In September 2018, the European Parliament approved new copyright legislation that could change the way the internet works forever. One aspect of the new directive would force websites to pay for snippets they use from an external source, and Google is wisely already testing a stripped-down version of its news search results in anticipation of the law change. Read More
Facebook announced yesterday that it's going to be making policy changes for users around the world based on the European Union's General Data Protection Regulation (GDPR). Although GDPR doesn't take effect until May 25, Facebook says it's rolling out the changes in Europe this week, with other regions following later. Read More
In February this year, it was announced that new EU legislation would abolish roaming charges. Citizens of EU member states, as with anywhere else, have always had to pay exorbitant fees to use their mobiles abroad. Each country has certain networks that offer better roaming deals, but on average the costs have been immense. Thankfully, that all stops today, as the new 'Roam like at Home' law comes into effect. Read More
Two bills recently passed in the states of New York and California that aim to weaken smartphone security in order to combat crime. The laws would prevent the sale of smartphones with full-disk encryption that could not be unlocked by the manufacturer (at the request of law enforcement). In response, Rep. Ted Lieu of California, a Democrat, and Rep. Blake Farenthold of Texas, a Republican, have proposed a bill, the Ensuring National Constitutional Rights for Your Private Telecommunications (ENCRYPT) Act of 2016, that would block state-level attempts to ban encryption on smartphones sold in the US.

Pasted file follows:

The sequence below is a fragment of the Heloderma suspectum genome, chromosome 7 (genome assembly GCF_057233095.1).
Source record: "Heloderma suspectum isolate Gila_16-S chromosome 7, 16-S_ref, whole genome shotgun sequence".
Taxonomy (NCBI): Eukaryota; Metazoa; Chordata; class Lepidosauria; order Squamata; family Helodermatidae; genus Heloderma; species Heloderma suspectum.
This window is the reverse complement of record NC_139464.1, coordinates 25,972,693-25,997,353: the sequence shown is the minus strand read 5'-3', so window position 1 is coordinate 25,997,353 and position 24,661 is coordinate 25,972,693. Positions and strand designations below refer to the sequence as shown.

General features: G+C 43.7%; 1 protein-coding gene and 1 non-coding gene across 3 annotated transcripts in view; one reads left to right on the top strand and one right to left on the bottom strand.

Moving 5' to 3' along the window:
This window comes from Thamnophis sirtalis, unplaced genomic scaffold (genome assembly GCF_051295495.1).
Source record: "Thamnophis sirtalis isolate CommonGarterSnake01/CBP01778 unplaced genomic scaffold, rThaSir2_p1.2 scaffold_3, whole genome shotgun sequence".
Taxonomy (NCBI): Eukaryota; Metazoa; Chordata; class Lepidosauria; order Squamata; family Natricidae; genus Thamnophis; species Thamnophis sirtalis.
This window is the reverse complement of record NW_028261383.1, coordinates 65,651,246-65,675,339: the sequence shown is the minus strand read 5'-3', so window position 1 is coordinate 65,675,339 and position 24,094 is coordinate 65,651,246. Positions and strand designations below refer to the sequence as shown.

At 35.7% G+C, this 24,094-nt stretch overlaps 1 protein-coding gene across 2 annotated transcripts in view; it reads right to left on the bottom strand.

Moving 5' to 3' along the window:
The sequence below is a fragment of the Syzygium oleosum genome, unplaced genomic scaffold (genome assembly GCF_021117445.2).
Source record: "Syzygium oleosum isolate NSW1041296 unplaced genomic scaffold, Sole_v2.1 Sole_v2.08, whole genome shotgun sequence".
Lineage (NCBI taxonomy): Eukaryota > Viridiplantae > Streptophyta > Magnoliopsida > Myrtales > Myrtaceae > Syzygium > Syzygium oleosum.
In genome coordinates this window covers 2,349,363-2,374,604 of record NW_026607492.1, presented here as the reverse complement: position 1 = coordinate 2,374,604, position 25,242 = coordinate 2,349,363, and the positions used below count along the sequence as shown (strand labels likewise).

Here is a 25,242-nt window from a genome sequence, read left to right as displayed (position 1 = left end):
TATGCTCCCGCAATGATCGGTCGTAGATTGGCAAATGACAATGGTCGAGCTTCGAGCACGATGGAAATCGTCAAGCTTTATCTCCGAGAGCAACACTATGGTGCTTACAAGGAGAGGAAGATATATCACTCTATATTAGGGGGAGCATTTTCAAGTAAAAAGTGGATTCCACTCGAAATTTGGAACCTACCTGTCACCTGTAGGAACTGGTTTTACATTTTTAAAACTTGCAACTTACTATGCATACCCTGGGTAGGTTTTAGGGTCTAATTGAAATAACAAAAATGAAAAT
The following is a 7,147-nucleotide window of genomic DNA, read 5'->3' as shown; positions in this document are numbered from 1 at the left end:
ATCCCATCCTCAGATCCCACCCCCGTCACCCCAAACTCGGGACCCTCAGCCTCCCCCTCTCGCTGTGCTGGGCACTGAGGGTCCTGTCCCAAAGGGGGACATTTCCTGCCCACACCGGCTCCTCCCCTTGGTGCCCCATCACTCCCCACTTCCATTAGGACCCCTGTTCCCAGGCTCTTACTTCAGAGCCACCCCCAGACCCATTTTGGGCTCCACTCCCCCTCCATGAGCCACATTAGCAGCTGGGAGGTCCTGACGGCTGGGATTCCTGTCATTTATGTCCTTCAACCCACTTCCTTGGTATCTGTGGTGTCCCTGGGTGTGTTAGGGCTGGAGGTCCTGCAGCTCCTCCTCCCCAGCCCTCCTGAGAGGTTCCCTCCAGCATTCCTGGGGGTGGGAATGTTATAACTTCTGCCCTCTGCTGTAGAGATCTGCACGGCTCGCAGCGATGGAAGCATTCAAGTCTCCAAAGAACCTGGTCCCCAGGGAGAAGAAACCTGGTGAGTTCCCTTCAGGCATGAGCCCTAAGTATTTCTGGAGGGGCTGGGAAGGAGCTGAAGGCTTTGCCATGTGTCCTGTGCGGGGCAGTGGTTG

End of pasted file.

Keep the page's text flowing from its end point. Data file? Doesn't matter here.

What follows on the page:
The bipartisan bill addresses multiple issues. Read More
In October of 2012, the Library of Congress elected not to renew DMCA exemptions that explicitly allow end users to unlock their cell phones at will, thus ending a six year tradition. This has made a lot of people very angry and has been widely regarded as a bad move. The quest to do something about it began almost immediately. And by "almost immediately" I mean "nearly three months later and at almost the very last minute."
Still, regardless of when the outrage gained steam, the fact is it did. Quite a bit of steam, in fact. Despite the White House raising the bar for online petitions to 100,000 signatures (after the previous bar of 25,000 resulted in an entertaining, if frivolous response about why the President won't build a Death Star), you did it! Read More
4G. The acronym is probably the most abused term in tech industry since "HD." And if you spend as much time reading up on mobile phone news as us (we hope you don't, that's what we're for!), you probably have come to the same conclusion: it's almost without meaning, constantly misrepresented, and defined on a completely subjective basis. We don't like any of this.
Neither do some of the members of congress, apparently. Today, a bill was introduced in the U.S. Senate that would require carriers to disclose the following information to consumers about their supposed "4G" services:
- 4G Minimum data speed
- 4G Network reliability
- 4G Coverage area maps
- 4G Pricing
- 4G Network tech used
- Conditions which may affect network speed
It's kind of a lot. Read More